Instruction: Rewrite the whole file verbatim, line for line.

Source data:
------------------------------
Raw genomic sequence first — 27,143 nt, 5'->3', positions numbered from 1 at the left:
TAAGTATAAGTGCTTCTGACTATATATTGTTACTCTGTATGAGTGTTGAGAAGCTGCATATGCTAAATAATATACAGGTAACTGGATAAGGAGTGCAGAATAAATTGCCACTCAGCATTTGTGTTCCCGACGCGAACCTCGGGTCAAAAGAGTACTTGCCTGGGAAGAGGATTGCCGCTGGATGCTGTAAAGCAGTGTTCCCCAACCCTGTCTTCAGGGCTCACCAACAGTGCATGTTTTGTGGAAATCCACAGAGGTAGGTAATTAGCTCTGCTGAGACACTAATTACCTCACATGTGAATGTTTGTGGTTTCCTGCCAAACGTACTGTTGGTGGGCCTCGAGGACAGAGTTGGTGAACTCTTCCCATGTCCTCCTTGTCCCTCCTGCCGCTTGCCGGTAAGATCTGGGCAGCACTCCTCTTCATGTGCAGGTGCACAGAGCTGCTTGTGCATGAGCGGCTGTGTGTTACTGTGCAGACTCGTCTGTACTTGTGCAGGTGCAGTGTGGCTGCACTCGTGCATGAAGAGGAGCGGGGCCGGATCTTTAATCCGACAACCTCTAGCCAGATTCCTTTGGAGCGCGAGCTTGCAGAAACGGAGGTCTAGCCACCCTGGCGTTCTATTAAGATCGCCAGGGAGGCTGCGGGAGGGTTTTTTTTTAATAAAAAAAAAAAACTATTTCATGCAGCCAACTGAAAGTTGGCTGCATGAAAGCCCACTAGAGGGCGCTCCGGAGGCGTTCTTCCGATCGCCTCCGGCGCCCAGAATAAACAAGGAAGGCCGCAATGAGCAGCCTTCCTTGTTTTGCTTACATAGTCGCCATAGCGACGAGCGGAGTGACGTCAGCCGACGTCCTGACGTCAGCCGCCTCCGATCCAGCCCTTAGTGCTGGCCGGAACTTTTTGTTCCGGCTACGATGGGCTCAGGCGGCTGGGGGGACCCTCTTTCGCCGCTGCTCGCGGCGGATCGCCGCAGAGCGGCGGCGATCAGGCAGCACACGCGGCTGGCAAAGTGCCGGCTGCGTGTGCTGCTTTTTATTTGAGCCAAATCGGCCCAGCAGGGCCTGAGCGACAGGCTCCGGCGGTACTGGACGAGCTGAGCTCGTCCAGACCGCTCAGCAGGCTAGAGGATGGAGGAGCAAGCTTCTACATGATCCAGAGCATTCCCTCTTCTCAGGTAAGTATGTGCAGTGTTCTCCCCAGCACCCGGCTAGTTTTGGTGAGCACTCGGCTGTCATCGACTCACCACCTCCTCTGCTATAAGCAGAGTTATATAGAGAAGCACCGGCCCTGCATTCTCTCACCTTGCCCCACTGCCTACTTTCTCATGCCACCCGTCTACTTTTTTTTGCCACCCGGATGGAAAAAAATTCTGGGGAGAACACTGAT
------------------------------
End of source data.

Raw genomic sequence first — 27,143 nt, 5'->3', positions numbered from 1 at the left:
TAAGTATAAGTGCTTCTGACTATATATTGTTACTCTGTATGAGTGTTGAGAAGCTGCATATGCTAAATAATATACAGGTAACTGGATAAGGAGTGCAGAATAAATTGCCACTCAGCATTTGTGTTCCCGACGCGAACCTCGGGTCAAAAGAGTACTTGCCTGGGAAGAGGATTGCCGCTGGATGCTGTAAAGCAGTGTTCCCCAACCCTGTCTTCAGGGCTCACCAACAGTGCATGTTTTGTGGAAATCCACAGAGGTAGGTAATTAGCTCTGCTGAGACACTAATTACCTCACATGTGAATGTTTGTGGTTTCCTGCCAAACGTACTGTTGGTGGGCCTCGAGGACAGAGTTGGTGAACTCTTCCCATGTCCTCCTTGTCCCTCCTGCCGCTTGCCGGTAAGATCTGGGCAGCACTCCTCTTCATGTGCAGGTGCACAGAGCTGCTTGTGCATGAGCGGCTGTGTGTTACTGTGCAGACTCGTCTGTACTTGTGCAGGTGCAGTGTGGCTGCACTCGTGCATGAAGAGGAGCGGGGCCGGATCTTTAATCCGACAACCTCTAGCCAGATTCCTTTGGAGCGCGAGCTTGCAGAAACGGAGGTCTAGCCACCCTGGCGTTCTATTAAGATCGCCAGGGAGGCTGCGGGAGGGTTTTTTTTTAATAAAAAAAAAAAACTATTTCATGCAGCCAACTGAAAGTTGGCTGCATGAAAGCCCACTAGAGGGCGCTCCGGAGGCGTTCTTCCGATCGCCTCCGGCGCCCAGAATAAACAAGGAAGGCCGCAATGAGCAGCCTTCCTTGTTTTGCTTACATAGTCGCCATAGCGACGAGCGGAGTGACGTCAGCCGACGTCCTGACGTCAGCCGCCTCCGATCCAGCCCTTAGTGCTGGCCGGAACTTTTTGTTCCGGCTACGATGGGCTCAGGCGGCTGGGGGGACCCTCTTTCGCCGCTGCTCGCGGCGGATCGCCGCAGAGCGGCGGCGATCAGGCAGCACACGCGGCTGGCAAAGTGCCGGCTGCGTGTGCTGCTTTTTATTTGAGCCAAATCGGCCCAGCAGGGCCTGAGCGACAGGCTCCGGCGGTACTGGACGAGCTGAGCTCGTCCAGACCGCTCAGCAGGCTAGAGGATGGAGGAGCAAGCTTCTACATGATCCAGAGCATTCCCTCTTCTCAGGTAAGTATGTGCAGTGTTCTCCCCAGCACCCGGCTAGTTTTGGTGAGCACTCGGCTGTCATCGACTCACCACCTCCTCTGCTATAAGCAGAGTTATATAGAGAAGCACCGGCCCTGCATTCTCTCACCTTGCCCCACTGCCTACTTTCTCATGCCACCCGTCTACTTTTTTTTGCCACCCGGATGGAAAAAAATTCTGGGGAGAACACTGAT